Intro: Tsukemono / Hakusai No Shiozuke / Japanese Pickled Cabbage
Tsukemono (say "TSKEH-mohnoh" never "TSOOkeh-mohnoh"... just think of the "su" part as being whispered instead of spoken) means "pickled things" and includes a great variety of Japanese pickle, both fruit and vegetable types. This Instructable is about one of the most basic, called "Hakusai no Shiozuke" or "Napa Cabbage Salt Pickle".
Once you feel comfortable doing this, you can try endless variations, with seaweed, scallions, peppers, garlic, fish sauce or broth... in many ways, depending on how you dress it up, this can be very similar to Korean Kimchi.
There is no vinegar added.. like all naturally fermented pickles, the varying sourness is from natural vinegar that gets made as part of the fermentation process, so while you can simply put salt and vinegar on cabbage, not only would that be "cheating" but it would cheat you of the full flavor and priobiotic benefits to the gut and immune system, that naturally fermented original versions offer.
Once you see how simple this is, you can have it all the time, and it is good with rice, alone as a snack, added to soup after the soup is done, on sandwiches like sauerkraut, or however you like it.
This is quick to make and must also be used more quickly, than slower fermented things like kimchi. But it's easy enough that there is no need to make more than you can use in a short time.
Step 1: Tools and Materials
All you need is Napa cabbage, salt, and a knife.
Oh, and a makeshift "tsukemonoki" if, like most of us, you don't have access to a traditional Japanese pickling crock. Use any container that is big enough, and lets you weight the top down. I used a 2-quart square food-safe plastic freezer storage container, with a 1-quart one full of water as the weight. You could use a large nonreactive bowl with a plate on top weighted by a brick. Or if you have a tsukemonoki, tell me where I can get one too.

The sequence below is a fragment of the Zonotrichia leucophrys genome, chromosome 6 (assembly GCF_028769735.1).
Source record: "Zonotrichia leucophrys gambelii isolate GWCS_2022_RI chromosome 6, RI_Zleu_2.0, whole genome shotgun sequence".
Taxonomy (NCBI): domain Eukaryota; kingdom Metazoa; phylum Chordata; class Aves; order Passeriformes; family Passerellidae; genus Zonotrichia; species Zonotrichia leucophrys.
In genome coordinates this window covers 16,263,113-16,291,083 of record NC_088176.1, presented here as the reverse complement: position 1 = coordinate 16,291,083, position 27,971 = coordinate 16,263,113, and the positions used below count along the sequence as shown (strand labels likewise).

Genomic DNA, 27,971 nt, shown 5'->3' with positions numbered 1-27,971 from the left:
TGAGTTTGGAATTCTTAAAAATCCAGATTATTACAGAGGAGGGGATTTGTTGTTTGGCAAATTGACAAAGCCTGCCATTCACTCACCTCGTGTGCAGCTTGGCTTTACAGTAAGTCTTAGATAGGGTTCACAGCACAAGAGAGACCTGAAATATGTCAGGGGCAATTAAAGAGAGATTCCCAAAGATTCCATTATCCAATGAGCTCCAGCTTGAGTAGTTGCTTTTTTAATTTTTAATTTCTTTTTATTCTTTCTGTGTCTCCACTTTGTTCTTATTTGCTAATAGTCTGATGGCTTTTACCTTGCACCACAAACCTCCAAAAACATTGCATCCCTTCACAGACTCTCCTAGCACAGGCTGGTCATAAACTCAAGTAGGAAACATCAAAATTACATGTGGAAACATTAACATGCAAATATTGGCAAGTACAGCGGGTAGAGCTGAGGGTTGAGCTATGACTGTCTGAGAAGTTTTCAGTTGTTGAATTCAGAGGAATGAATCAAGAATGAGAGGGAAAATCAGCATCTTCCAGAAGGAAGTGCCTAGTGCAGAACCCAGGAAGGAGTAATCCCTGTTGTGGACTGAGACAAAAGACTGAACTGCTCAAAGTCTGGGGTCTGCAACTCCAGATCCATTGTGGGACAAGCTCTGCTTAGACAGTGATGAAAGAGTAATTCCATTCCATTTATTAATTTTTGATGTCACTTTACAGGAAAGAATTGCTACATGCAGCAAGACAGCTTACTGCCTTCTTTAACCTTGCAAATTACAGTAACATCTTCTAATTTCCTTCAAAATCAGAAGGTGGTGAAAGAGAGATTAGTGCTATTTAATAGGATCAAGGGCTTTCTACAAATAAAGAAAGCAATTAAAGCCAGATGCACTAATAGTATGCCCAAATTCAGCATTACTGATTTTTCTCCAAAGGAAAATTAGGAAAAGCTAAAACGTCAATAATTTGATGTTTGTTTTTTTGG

Step 2: Chop
Remove blemished leaves. I tend not to wash in water unless I have time to dry it or let it air dry. Extra water would interfere.
Chop the head of cabbage into thick slices across, about 2 to 3 cm (or around an inch to inch-and-a half) thick.
Step 3: Layer and Salt
This is a hard one because everyone salts by feel, it seems. I looked high and low and found no exact proportions of salt to cabbage except this "salt should be 2 to 3 percent of the weight of the cabbage".
That sounded like a hassle to use, so I just say, sprinkle salt rather than pouring it. Salt the bottom of your container. Lay down a layer of cabbage. Salt the top as if for seasoning any food you want salty enough to season, but not so salty as to be inedible. What type of salt has never mattered that I can tell. Whatever thrills your gorilla, be it sea salt, iodized table salt, fancy french salt; it will still make tsukemono, so it's a personal choice.
Lay down another layer, this time frilly leaves if your first layer was thick stems, or thick stems if your first layer was frilly leaves. Sprinkle again. Continue until you are out of cabbage. You can mix it by hand, or leave it layered. It really seems to make no difference, though I have heard others say it does.